The launch of Android One is about more than just getting Android phones into India.
The effort debuts today as phones go on sale for around $105. If it proves successful, it could be a model for how Google will approach Android smartphone development and updates both abroad and in the United States.
With Android One, Google is parterning with regional brands to build near-stock Android phones at a cost more accessible to the average Indian customer. One goal, of course, is to gain millions of converts to the Android ecosystem is by reaching a market where most have yet to buy a smartphone. The phones get software updates directly from Google, which the company hopes will avoid the fragmentation that has plagued Android in the U.S.
Google is working with regional handset makers Micromax, Karbonn, Spice and chipmaker MediaTek for the phones in India. HTC, Asus, Lenovo, and other larger hardware makers are now joining the effort, according to a blog post from Google's Vice President for Android, Chrome, and apps, Sundar Pichai.
He also said the phones would be "some of the first" to be updated to Android L later this year. The company is not stopping with India - Google also plans to bring its effort to Indonesia, the Philippines, south Asia, and "many more countries" in 2015.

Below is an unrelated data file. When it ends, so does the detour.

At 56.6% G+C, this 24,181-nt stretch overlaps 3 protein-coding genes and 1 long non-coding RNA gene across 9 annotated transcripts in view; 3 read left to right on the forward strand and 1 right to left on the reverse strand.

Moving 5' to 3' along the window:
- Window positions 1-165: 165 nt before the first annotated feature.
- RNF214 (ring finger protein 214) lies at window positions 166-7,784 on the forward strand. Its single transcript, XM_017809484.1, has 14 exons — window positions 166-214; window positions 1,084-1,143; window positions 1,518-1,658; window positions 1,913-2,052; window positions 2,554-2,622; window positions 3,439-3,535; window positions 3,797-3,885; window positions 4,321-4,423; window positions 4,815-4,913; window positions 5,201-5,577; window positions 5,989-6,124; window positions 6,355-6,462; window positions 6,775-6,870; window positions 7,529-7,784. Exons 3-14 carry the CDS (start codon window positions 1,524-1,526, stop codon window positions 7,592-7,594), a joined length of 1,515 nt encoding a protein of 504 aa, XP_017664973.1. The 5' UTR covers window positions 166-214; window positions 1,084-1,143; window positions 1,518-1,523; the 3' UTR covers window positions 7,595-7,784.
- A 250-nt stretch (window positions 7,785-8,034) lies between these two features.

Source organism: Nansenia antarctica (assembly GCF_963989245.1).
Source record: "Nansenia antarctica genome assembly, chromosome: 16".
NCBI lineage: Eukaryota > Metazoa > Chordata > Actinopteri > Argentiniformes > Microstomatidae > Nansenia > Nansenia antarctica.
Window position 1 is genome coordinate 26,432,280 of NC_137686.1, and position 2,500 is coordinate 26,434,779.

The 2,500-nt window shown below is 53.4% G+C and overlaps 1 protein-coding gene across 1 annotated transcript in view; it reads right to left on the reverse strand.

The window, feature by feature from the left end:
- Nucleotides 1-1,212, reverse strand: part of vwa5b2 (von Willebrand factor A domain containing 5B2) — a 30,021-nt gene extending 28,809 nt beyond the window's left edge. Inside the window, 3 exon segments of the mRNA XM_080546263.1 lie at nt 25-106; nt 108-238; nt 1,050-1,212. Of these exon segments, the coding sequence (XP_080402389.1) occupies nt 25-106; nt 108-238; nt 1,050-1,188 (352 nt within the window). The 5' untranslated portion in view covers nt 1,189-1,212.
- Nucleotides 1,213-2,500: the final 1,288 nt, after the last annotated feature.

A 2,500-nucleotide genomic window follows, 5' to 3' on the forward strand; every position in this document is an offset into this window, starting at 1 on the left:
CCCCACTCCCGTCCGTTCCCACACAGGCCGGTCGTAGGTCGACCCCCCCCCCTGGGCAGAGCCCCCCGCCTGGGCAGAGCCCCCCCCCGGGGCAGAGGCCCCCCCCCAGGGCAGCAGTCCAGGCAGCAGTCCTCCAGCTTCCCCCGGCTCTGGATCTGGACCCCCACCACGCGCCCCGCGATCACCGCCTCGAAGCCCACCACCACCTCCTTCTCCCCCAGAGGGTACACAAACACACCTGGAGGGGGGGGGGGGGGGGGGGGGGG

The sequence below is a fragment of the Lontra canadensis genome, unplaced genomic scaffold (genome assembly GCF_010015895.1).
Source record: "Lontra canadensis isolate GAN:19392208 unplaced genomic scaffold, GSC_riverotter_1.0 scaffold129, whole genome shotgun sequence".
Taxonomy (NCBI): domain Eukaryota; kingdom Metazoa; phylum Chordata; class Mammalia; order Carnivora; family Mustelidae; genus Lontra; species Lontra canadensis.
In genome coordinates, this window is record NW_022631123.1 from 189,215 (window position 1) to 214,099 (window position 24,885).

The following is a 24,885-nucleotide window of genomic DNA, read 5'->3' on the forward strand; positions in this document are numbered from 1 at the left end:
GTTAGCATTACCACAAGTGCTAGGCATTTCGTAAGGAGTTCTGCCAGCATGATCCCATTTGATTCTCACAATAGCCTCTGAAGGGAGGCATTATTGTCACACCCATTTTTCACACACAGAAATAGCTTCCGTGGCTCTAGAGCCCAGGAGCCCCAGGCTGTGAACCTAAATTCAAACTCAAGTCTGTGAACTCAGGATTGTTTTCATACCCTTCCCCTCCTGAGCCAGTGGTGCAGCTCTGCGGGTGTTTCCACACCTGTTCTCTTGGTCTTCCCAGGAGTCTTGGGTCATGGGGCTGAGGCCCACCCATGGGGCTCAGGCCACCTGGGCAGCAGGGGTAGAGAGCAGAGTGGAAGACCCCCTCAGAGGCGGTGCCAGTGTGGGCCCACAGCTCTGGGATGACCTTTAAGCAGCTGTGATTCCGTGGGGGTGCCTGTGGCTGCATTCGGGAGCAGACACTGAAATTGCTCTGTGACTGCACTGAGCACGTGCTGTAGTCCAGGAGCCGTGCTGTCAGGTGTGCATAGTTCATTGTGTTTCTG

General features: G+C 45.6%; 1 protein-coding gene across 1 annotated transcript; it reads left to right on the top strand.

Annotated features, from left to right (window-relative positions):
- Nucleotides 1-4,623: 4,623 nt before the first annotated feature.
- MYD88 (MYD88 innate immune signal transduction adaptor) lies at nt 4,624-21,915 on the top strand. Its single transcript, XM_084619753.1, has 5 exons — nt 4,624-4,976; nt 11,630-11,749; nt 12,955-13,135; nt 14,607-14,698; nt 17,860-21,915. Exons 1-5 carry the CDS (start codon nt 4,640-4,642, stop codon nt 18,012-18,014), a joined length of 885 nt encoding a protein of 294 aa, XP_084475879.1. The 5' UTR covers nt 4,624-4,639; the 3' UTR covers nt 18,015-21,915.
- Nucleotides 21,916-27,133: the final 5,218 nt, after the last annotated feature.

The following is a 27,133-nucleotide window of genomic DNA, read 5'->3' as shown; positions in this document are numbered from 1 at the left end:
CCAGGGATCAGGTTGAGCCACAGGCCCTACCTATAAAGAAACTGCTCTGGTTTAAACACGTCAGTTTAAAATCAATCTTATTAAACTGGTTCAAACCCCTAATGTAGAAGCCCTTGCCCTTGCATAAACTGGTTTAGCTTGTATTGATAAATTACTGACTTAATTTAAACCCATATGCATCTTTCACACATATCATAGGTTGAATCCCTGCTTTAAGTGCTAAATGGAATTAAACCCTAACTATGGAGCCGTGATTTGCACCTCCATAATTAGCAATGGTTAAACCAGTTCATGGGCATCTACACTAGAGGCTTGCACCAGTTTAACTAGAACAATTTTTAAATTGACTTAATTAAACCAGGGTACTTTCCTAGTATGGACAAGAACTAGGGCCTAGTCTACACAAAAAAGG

Given the sometimes painful delays that hardware makers and carriers have placed on updates in the U.S., this could mean that $100 smartphones in the developing world could get the latest version of Android before flagship devices here.
Additionally, the tight partnership and control over Android indicates that Google is looking to change the current formula that has made the update process frustrating for consumers.
Google is rumored to be working on a project known as Android Silver, which would, similar to Android One, see the company work more closely with manufacturers and carriers, and yield more control over Android installation and updates.
The company has already taken that approach with Android Wear, as watchmakers have little leeway in how the wearable operating system looks and performs. Google is hoping the tradeoff will mean a better experience and fewer customers stuck with an old version of Android.